AP Photo/John Bazemore Democratic candidate for Georgia's 6th congressional district Jon Ossoff. T he special election in Georgia next month could be a referendum on President Trump’s popularity. Jon Ossoff, a 30-year-old Democrat with a sizeable war chest, is contesting Atlanta’s suburban Sixth District, which until a few weeks ago was represented by Representative Tom Price, now secretary of health and human services. “Any other election year in the Sixth wouldn’t be worth people’s time—this one is,” says Clarkston Mayor Ted Terry, vice chair of recruitment for the Georgia Democratic Party and one of the first to speak with Ossoff about joining the race. The Sixth District is the epicenter of state Republican politics. It was once represented by former House Speaker Newt Gingrich and current Georgia Senator Johnny Isakson. In 2012, Mitt Romney carried the Sixth by more than 20 points, as did John McCain in 2008. Yet, last November, Hillary Clinton lost the district by just under 2...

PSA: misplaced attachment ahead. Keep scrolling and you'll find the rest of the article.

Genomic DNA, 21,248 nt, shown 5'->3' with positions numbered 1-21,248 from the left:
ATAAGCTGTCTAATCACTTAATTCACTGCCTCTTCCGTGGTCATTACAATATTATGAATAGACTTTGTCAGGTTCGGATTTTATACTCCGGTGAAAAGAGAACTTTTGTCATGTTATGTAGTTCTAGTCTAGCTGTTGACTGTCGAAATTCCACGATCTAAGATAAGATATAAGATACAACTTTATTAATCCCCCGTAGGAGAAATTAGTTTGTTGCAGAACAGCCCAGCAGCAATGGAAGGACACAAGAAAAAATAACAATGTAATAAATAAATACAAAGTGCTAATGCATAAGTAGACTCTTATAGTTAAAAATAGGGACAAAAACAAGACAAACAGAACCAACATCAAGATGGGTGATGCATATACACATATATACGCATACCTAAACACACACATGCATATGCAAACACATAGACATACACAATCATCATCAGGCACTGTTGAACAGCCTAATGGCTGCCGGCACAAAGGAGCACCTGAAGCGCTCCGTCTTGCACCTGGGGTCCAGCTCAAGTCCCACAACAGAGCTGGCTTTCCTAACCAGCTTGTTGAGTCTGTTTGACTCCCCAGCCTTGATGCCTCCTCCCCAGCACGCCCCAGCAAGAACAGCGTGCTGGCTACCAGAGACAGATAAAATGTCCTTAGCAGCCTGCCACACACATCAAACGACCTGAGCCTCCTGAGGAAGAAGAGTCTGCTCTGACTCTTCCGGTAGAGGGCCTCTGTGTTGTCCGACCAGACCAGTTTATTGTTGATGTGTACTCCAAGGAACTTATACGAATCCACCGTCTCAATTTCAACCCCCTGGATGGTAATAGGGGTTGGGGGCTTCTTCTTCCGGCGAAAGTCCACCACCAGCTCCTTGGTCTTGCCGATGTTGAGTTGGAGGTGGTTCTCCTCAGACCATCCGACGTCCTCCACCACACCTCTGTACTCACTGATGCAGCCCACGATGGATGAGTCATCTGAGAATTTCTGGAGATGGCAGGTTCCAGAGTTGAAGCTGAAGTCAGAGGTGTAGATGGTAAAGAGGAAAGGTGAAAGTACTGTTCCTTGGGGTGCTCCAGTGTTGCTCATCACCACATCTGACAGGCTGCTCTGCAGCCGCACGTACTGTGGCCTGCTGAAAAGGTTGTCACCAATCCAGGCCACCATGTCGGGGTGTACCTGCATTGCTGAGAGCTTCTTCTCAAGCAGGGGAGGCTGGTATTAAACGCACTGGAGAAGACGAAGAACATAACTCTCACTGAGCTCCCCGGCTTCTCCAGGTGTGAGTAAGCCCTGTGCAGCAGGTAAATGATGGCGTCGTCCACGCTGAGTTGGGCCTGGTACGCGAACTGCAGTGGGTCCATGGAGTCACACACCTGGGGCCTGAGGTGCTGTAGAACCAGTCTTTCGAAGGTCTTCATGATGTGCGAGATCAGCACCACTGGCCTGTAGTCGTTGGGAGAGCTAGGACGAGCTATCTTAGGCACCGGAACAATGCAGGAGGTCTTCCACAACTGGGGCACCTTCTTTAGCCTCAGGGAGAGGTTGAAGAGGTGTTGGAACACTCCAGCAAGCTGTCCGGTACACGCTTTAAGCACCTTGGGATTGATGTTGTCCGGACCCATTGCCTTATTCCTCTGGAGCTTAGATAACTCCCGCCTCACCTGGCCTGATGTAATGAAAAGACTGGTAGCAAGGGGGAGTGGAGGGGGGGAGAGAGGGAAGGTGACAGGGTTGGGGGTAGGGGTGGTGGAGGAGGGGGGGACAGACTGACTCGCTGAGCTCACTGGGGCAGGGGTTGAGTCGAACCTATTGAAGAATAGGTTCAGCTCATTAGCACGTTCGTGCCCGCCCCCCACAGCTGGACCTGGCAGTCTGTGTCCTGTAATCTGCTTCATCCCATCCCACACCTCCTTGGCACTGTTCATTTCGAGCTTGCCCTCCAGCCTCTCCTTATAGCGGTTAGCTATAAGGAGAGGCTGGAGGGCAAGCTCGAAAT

Republican legislators have moved to repeal a rule constraining prepaid–debit card companies before the rule can take effect, marking the latest effort in their recent campaign of widespread deregulation.
Seven GOP senators—led by David Perdue of Georgia—and four representatives—led by Tom Graves, also of Georgia—filed identical resolutions in the Senate and House of Representatives last week, invoking an obscure law called the Congressional Review Act to smother a proposed Consumer Financial Protection Bureau (CFPB) rule before it can be enacted.
The CFPB rule, scheduled to take effect in October, would provide safeguards for those who use prepaid cards, which are similar to debit cards but are preloaded with a designated amount of money by the cardholder. The rule would require providers to disclose hidden fees and protect against loss, theft, and unauthorized charges. The rule would also force prepaid-card companies to limit overdraft fees.